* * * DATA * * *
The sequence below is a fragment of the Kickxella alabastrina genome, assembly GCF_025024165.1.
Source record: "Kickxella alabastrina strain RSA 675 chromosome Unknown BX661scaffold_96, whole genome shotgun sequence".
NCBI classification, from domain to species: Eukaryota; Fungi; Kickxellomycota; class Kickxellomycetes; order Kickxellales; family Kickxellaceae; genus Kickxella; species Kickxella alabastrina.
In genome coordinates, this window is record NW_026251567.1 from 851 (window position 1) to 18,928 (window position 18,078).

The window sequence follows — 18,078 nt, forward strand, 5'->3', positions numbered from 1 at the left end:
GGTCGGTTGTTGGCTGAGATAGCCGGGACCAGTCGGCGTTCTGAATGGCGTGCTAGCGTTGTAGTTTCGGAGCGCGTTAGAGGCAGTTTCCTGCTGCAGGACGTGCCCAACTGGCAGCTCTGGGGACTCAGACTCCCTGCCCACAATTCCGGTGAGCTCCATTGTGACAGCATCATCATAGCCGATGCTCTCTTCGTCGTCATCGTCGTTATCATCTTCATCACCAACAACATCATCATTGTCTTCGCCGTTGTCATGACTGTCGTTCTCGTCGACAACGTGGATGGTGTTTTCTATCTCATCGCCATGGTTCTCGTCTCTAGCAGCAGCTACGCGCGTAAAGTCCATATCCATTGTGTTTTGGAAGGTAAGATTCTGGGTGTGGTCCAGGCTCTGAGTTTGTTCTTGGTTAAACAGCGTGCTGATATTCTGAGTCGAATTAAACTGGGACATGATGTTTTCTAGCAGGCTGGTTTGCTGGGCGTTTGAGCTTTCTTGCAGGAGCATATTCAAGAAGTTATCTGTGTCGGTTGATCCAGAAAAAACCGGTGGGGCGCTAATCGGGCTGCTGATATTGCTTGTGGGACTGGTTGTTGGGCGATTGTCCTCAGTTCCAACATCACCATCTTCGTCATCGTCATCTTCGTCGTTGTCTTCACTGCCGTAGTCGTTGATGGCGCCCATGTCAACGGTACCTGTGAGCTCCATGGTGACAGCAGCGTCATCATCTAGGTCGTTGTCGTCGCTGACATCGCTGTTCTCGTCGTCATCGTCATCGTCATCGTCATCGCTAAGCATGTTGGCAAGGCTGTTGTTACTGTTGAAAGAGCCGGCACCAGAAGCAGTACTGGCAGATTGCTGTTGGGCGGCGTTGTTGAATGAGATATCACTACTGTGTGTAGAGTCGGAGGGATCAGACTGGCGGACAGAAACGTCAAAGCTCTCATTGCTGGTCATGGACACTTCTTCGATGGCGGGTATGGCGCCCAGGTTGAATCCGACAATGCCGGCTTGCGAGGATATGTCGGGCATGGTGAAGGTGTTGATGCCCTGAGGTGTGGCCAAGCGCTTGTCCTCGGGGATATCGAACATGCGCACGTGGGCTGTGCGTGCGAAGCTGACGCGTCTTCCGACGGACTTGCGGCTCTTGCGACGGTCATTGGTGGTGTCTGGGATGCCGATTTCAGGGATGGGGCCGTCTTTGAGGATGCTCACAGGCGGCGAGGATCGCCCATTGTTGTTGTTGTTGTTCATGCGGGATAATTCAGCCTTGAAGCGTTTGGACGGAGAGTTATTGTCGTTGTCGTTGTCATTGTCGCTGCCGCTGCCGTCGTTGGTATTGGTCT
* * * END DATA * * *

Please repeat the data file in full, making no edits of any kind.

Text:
The sequence below is a fragment of the Kickxella alabastrina genome, assembly GCF_025024165.1.
Source record: "Kickxella alabastrina strain RSA 675 chromosome Unknown BX661scaffold_96, whole genome shotgun sequence".
NCBI classification, from domain to species: Eukaryota; Fungi; Kickxellomycota; class Kickxellomycetes; order Kickxellales; family Kickxellaceae; genus Kickxella; species Kickxella alabastrina.
In genome coordinates, this window is record NW_026251567.1 from 851 (window position 1) to 18,928 (window position 18,078).

The window sequence follows — 18,078 nt, forward strand, 5'->3', positions numbered from 1 at the left end:
GGTCGGTTGTTGGCTGAGATAGCCGGGACCAGTCGGCGTTCTGAATGGCGTGCTAGCGTTGTAGTTTCGGAGCGCGTTAGAGGCAGTTTCCTGCTGCAGGACGTGCCCAACTGGCAGCTCTGGGGACTCAGACTCCCTGCCCACAATTCCGGTGAGCTCCATTGTGACAGCATCATCATAGCCGATGCTCTCTTCGTCGTCATCGTCGTTATCATCTTCATCACCAACAACATCATCATTGTCTTCGCCGTTGTCATGACTGTCGTTCTCGTCGACAACGTGGATGGTGTTTTCTATCTCATCGCCATGGTTCTCGTCTCTAGCAGCAGCTACGCGCGTAAAGTCCATATCCATTGTGTTTTGGAAGGTAAGATTCTGGGTGTGGTCCAGGCTCTGAGTTTGTTCTTGGTTAAACAGCGTGCTGATATTCTGAGTCGAATTAAACTGGGACATGATGTTTTCTAGCAGGCTGGTTTGCTGGGCGTTTGAGCTTTCTTGCAGGAGCATATTCAAGAAGTTATCTGTGTCGGTTGATCCAGAAAAAACCGGTGGGGCGCTAATCGGGCTGCTGATATTGCTTGTGGGACTGGTTGTTGGGCGATTGTCCTCAGTTCCAACATCACCATCTTCGTCATCGTCATCTTCGTCGTTGTCTTCACTGCCGTAGTCGTTGATGGCGCCCATGTCAACGGTACCTGTGAGCTCCATGGTGACAGCAGCGTCATCATCTAGGTCGTTGTCGTCGCTGACATCGCTGTTCTCGTCGTCATCGTCATCGTCATCGTCATCGCTAAGCATGTTGGCAAGGCTGTTGTTACTGTTGAAAGAGCCGGCACCAGAAGCAGTACTGGCAGATTGCTGTTGGGCGGCGTTGTTGAATGAGATATCACTACTGTGTGTAGAGTCGGAGGGATCAGACTGGCGGACAGAAACGTCAAAGCTCTCATTGCTGGTCATGGACACTTCTTCGATGGCGGGTATGGCGCCCAGGTTGAATCCGACAATGCCGGCTTGCGAGGATATGTCGGGCATGGTGAAGGTGTTGATGCCCTGAGGTGTGGCCAAGCGCTTGTCCTCGGGGATATCGAACATGCGCACGTGGGCTGTGCGTGCGAAGCTGACGCGTCTTCCGACGGACTTGCGGCTCTTGCGACGGTCATTGGTGGTGTCTGGGATGCCGATTTCAGGGATGGGGCCGTCTTTGAGGATGCTCACAGGCGGCGAGGATCGCCCATTGTTGTTGTTGTTGTTCATGCGGGATAATTCAGCCTTGAAGCGTTTGGACGGAGAGTTATTGTCGTTGTCGTTGTCATTGTCGCTGCCGCTGCCGTCGTTGGTATTGGTCT